This article, based on Andrew Bacevich’s new book, The Limits of Power: The End of American Exceptionalism, originally appeared on TomDispatch.
“War is the great auditor of institutions,” the historian Corelli Barnett once observed. Since 9/11, the United States has undergone such an audit and been found wanting. That adverse judgment applies in full to America’s armed forces.
Valor does not offer the measure of an army’s greatness, nor does fortitude, nor durability, nor technological sophistication. A great army is one that accomplishes its assigned mission. Since George W. Bush inaugurated his global war on terror, the armed forces of the United States have failed to meet that standard.
In the aftermath of September 11, 2001, Bush conceived of a bold, offensive strategy, vowing to “take the battle to the enemy, disrupt his plans, and confront the worst threats before they emerge.” The military offered the principal means for undertaking this offensive, and US forces soon found themselves engaged on several fronts.
Two of those fronts–Afghanistan and Iraq–commanded priority attention. In each case, the assigned task was to deliver a knockout blow, leading to a quick, decisive, economical, politically meaningful victory. In each case, despite impressive displays of valor, fortitude, durability and technological sophistication, America’s military came up short. The problem lay not with the level of exertion but with the results achieved.
In Afghanistan, US forces failed to eliminate the leadership of Al Qaeda. Although they toppled the Taliban regime that had ruled most of that country, they failed to eliminate the Taliban movement, which soon began to claw its way back. Intended as a brief campaign, the Afghan war became a protracted one. Nearly seven years after it began, there is no end in sight. If anything, America’s adversaries are gaining strength. The outcome remains much in doubt.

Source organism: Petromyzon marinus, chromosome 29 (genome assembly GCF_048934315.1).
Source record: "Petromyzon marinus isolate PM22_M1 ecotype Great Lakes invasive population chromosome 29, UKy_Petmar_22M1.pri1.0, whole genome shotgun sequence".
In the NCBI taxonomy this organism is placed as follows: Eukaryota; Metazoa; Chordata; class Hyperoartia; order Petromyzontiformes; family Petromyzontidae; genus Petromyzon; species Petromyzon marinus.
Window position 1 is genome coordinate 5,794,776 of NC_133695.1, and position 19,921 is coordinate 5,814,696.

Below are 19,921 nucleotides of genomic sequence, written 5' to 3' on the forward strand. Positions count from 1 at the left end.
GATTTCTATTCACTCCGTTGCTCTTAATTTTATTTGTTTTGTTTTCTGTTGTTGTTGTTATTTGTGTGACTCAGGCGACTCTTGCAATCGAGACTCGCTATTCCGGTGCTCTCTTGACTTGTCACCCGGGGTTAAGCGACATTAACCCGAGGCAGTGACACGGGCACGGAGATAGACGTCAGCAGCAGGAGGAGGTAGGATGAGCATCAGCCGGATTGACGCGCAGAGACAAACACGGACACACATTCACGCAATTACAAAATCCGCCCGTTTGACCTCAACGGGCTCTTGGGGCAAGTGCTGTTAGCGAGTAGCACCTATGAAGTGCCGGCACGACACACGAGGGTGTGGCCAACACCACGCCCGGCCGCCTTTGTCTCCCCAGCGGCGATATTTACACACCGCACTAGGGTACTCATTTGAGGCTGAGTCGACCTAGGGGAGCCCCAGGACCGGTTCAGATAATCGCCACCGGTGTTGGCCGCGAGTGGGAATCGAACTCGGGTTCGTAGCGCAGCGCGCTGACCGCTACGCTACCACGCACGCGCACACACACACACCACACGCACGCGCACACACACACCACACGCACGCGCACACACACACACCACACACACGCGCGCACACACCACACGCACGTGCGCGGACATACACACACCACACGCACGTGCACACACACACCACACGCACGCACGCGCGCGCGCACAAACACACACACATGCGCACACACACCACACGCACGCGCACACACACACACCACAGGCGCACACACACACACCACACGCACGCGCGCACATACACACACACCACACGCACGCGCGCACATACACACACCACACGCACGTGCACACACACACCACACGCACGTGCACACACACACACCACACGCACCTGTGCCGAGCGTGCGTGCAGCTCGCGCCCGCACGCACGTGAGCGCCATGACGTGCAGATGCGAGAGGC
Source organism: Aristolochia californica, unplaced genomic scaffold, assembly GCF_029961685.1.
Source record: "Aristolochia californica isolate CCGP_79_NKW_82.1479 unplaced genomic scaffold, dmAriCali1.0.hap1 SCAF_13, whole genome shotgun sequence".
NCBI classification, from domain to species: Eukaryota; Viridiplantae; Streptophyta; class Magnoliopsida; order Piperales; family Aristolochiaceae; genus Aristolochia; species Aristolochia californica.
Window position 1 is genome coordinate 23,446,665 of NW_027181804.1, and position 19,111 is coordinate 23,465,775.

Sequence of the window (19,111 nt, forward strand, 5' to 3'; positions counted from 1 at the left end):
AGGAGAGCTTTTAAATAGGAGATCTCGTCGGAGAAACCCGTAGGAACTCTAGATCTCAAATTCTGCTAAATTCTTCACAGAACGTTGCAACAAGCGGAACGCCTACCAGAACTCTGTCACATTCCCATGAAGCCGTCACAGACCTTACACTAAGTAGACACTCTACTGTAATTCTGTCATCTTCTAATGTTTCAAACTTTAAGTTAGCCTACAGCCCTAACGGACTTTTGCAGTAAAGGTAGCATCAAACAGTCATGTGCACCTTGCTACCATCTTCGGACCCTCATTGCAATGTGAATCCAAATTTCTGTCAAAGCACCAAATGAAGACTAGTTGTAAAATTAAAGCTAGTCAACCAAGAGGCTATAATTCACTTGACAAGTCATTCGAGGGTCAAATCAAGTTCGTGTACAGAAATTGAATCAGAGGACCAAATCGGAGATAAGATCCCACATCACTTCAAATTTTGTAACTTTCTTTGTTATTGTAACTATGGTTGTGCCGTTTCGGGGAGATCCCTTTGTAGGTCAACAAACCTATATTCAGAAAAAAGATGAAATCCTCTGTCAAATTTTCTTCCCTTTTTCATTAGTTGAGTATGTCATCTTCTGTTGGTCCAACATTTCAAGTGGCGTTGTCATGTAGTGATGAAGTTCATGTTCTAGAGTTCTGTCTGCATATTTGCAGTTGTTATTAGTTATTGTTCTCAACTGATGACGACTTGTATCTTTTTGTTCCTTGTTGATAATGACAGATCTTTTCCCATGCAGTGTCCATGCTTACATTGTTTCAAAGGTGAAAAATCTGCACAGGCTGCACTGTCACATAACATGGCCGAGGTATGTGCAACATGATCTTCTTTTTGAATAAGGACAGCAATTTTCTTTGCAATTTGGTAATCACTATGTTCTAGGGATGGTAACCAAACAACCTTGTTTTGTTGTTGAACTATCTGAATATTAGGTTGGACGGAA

In Iraq, events followed a similar pattern, with the appearance of easy success belied by subsequent developments. The US invasion began on March 19, 2003. Six weeks later, against the backdrop of a White House-produced banner proclaiming “Mission Accomplished,” President Bush declared that “major combat operations in Iraq have ended.” This claim proved illusory.
Writing shortly after the fall of Baghdad, the influential neoconservatives David Frum and Richard Perle declared Operation Iraqi Freedom “a vivid and compelling demonstration of America’s ability to win swift and total victory.” General Tommy Franks, commanding the force that invaded Iraq, modestly characterized the results of his handiwork as “unequaled in its excellence by anything in the annals of war.” In retrospect, such judgments–and they were legion–can only be considered risible. A war thought to have ended on April 9, 2003, in Baghdad’s al-Firdos Square was only just beginning. Fighting dragged on for years, exacting a cruel toll. Iraq became a reprise of Vietnam, although in some respects, at least, on a blessedly smaller scale.